In light of Uber’s abrupt entry and exit from the mobile platform space directed at improving the efficiency of the NYC yellow taxi market (taxis that must be hailed, no dispatching), other companies that have been grabbing headlines, albeit in the transportation section of the paper for having brought in millions of dollars of investor money, might well experience similar market headwinds, not to mention regulatory concerns here in NYC.
I have always been a bit confused about the Hailo model, which in effect seeks to convert yellow cabs into more of a livery type utility, whereby a rider can “call” (mobile request) a cab to be dispatched to a certain location. That notion flies in the face of how the industry has been structured for nearly a century. In NYC, those two domains, the hail and dispatch, have been divided to serve different rider behaviors for reasons that are both obvious and practical. And with recent events, or some may like to view them as successful failures, the idea that a business can be built on a mobile platform that is designed to facilitate a behavior that is counter to the real nature of the business, in this case it is the street hailed taxi cab market, is beyond my rational comprehension. But Hailo and Uber are not alone in thinking that there is an opportunity here. A small start up , ZabKab, has garnered some attention and they too think there is some wiggle room here. However, they are a bit more tactful in their approach to seed this concept — they seem to dance around the regulatory rhetoric by saying that their app simply allows yellow cab drivers to know if there is someone, somewhere, already “waiting” on the street attempting to hail (really more like finishing up dinner at a restaurant or preparing to leave a party) but happen to be doing it a few blocks away, out of the direct sight line of the cab driver. And it’s ZabKab’s app that will allow the cabby greater visibility over the urban landscape to locate would be riders who have chosen to broadcast their location to all yellow cabs in the area.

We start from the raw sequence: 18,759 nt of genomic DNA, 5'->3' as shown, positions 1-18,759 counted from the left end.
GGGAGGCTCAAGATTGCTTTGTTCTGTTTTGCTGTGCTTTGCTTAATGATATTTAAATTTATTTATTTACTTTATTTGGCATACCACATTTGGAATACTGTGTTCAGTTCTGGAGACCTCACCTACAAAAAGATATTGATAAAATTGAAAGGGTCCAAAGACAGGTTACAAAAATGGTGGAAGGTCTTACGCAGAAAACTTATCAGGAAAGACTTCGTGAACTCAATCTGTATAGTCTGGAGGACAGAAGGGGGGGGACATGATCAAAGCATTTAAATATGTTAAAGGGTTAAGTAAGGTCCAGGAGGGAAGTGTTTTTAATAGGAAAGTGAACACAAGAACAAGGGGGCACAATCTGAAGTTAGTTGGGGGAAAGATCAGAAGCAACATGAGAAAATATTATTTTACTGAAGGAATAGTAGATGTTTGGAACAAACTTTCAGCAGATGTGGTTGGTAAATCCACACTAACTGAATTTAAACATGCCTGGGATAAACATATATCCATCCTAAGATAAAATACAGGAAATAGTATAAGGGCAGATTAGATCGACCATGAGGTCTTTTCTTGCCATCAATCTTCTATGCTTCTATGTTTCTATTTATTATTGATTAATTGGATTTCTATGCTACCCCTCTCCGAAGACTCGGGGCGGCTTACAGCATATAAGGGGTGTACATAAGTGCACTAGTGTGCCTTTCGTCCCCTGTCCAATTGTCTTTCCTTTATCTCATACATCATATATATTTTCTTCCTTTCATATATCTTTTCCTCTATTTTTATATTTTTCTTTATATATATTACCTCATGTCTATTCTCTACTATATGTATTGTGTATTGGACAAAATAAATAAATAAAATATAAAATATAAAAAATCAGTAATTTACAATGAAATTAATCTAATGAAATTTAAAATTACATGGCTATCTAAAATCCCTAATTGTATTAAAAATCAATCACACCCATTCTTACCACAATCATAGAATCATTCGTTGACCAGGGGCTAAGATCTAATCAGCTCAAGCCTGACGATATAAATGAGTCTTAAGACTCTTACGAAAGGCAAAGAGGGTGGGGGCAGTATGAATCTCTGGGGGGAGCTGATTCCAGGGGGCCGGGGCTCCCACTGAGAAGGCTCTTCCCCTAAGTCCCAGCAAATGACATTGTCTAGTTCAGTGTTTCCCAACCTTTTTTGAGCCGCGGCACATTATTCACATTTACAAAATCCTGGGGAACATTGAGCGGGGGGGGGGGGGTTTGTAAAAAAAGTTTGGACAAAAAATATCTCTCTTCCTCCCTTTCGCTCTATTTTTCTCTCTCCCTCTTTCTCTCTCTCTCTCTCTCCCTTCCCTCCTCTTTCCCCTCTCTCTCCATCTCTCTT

I am certainly curious to see how this plays out, but if Uber’s foray is any indication, those who are looking to tackle the yellow cab market with smart technologies may need to take a serious look at which components of the system are amenable to change and which ones are fundamentally immovable.